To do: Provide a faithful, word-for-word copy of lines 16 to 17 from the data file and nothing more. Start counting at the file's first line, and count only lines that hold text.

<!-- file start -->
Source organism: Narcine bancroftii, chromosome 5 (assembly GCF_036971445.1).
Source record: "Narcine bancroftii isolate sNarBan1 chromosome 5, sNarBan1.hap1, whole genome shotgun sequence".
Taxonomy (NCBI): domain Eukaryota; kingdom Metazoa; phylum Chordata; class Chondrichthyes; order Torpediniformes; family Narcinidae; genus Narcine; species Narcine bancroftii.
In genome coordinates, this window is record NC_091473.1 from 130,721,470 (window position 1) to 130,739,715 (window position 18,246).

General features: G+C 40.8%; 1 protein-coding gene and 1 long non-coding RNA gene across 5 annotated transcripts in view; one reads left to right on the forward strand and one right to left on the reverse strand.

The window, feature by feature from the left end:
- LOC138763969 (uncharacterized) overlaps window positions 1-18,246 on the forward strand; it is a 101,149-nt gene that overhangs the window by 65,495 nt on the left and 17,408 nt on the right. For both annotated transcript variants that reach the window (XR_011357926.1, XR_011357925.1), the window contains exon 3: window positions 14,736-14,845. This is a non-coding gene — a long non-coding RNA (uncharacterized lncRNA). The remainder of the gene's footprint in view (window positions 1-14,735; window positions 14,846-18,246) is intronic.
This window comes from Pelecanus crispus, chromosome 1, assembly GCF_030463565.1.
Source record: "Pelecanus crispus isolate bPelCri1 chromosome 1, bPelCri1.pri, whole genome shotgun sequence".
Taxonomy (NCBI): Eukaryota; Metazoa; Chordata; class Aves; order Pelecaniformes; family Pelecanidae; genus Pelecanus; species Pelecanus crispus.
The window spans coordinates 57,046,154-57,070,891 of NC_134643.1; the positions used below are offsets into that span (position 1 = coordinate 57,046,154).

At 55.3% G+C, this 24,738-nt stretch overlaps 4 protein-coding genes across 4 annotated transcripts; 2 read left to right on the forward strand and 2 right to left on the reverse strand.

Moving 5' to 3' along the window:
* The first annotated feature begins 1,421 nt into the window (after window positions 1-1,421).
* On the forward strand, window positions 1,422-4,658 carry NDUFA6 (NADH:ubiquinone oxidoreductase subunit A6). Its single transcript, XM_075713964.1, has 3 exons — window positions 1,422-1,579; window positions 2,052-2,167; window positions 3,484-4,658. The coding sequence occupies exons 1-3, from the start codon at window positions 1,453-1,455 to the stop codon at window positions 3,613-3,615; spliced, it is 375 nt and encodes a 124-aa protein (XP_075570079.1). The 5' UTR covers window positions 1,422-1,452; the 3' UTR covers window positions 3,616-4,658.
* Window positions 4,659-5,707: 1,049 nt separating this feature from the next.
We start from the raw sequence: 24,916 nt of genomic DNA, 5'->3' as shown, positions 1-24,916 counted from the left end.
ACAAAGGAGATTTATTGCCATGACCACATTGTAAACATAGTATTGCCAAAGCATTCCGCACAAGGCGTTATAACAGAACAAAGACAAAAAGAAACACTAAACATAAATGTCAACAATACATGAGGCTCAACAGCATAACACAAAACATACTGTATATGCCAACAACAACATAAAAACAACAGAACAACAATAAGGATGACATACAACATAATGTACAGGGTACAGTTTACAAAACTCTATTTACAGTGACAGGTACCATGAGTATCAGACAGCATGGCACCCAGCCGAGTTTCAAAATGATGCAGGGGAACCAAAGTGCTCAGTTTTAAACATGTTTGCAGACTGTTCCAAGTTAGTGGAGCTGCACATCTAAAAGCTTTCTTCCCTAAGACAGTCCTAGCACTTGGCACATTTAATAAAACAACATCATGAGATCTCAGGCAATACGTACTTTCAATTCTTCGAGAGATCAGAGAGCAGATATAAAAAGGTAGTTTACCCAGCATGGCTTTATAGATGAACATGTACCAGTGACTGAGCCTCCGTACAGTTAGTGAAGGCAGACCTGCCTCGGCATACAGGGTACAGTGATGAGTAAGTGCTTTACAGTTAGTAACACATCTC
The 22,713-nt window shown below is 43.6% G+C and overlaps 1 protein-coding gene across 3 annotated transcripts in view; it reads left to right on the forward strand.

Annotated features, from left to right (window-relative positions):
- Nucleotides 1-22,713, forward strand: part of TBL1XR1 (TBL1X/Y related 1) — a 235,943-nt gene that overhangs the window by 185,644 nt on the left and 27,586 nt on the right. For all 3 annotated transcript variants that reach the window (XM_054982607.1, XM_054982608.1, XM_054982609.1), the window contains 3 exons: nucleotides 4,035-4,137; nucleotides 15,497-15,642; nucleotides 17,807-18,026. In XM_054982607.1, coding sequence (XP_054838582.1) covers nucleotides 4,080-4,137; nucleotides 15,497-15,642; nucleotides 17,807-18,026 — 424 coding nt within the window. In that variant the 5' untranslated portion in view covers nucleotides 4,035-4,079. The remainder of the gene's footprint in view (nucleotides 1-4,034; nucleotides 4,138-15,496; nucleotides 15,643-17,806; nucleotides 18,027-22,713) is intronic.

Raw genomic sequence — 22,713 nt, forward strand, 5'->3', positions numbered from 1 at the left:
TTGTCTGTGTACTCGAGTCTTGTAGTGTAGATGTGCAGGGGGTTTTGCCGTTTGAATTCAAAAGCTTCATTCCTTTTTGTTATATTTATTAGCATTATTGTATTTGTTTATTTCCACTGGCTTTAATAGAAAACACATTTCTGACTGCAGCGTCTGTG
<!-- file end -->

* Window positions 4,659-5,707: 1,049 nt separating this feature from the next.
We start from the raw sequence: 24,916 nt of genomic DNA, 5'->3' as shown, positions 1-24,916 counted from the left end.